In Singapore, there are countless pre-schools the search for “the one” is daunting. I visited over 20 before deciding. So I thought I’d write it to help parents make this journey easier 🙂
Determine the kind of education you want for your kids
- Play-based / inquiry-based curriculum
- Bilingual immersion in English and Chinese
- Daily physical (preferably outdoor) activity
- A music/movement program that is taken seriously
- No homework
With just five criteria, we managed to disqualify MOST schools within 5 kilometers from home. Many schools don’t offer daily physical activity and don’t have a qualified music teacher. There was one school where the teacher was singing off key and, in another, they had musical toys that were not chromatic. Many do not have bilingual immersion. We also disqualified every school in a shopping mall.
Determine how much you’re willing to spend
There was one school I was interested in but costs over $2,000 a month. We skipped it even though we heard many good things about it.
Check school reviews
Check online reviews, but be discerning. My daughter’s school gets consistently poor review by parents who think the school is not “academic” enough and wastes too much time on physical activities and music/movement. The poor reviews are actually my reasons for wanting to check it out!
But there are poor reviews that are off-putting. I crossed out a school for consistent review of “no clear curriculum, teachers not communicating with the parents, lack of discipline”. These are general bad things you want to stay away from.
Then it’s down to the visit
Once you have budget + criteria, your final choice would be dependent on what you see during the visit. Some important notes:
1. Bring your child. There was one school I had high hopes for – the curriculum was play-based, lots of physical activities, teachers very animated … but my child hated the classrooms. They were tiny with full floor-to-ceiling walls and no natural light … even I felt claustrophobic.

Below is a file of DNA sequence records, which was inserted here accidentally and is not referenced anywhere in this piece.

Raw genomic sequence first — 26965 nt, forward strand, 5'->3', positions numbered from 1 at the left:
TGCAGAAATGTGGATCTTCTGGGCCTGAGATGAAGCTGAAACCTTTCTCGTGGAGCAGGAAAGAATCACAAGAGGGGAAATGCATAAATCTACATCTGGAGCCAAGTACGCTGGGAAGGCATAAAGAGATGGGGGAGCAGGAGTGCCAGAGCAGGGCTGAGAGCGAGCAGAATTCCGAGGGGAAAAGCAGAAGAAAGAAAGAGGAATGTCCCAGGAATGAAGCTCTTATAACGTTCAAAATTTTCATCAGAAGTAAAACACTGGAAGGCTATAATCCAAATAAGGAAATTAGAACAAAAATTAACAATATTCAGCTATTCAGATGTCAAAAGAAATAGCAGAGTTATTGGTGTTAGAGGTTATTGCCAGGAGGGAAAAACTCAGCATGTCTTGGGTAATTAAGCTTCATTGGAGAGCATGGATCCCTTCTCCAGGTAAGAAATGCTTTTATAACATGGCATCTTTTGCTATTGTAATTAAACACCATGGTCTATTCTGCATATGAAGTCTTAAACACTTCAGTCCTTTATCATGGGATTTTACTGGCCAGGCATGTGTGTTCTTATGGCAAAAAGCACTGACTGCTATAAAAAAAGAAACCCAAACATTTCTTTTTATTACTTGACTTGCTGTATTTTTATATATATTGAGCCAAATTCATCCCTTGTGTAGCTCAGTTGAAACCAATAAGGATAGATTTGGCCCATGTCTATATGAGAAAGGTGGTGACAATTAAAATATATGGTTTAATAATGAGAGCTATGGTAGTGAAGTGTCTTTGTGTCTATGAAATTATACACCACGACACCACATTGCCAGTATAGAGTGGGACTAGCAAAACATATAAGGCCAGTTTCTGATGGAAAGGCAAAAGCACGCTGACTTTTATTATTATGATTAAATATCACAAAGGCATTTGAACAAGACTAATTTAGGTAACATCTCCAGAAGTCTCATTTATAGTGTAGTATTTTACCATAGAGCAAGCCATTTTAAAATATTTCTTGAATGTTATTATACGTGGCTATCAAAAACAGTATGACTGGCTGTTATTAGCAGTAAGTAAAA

In another, the school was located on such uneven terrain there were so many outdoor stairs to get in and out of the school. I just thought it was safety hazard.
2. Ask what sets them apart from other schools. Some school administrators / teachers have absolutely no idea what makes their school distinct. I cross these schools out immediately for lack of direction / focus.
There was one school that I loved (but beyond our budget) where they have a “library cart” that visits each classroom and every child gets to bring home 1 fiction + 1 non fiction book every week for their parents to read. I like their focus on literature 🙂
There was another school I really like that looks like Little House on The Prairie: huge playground on grass field, fishing pond, tree house, rabbits and chickens, big breezy classrooms that don’t require aircon. If this school is within 5kms from home, I probably would have sent my daughter there.
3. Ask them what they do to prepare kids for P1. This question doesn’t quite apply to me because I just want my child to love learning and develop confidence. But to many of you, the answer to this question could be important.
There was one school that prepares the kids for P1 by introducing a classroom concept (desk + chair for each child) at K1 and K2. There was another that starts introducing worksheet at K1/K2.
I intentionally don’t name these schools because what I find “unfit” for us doesn’t necessarily mean it’s bad. You can comment if you want to know which schools these are 😀 but hopefully the steps help you out!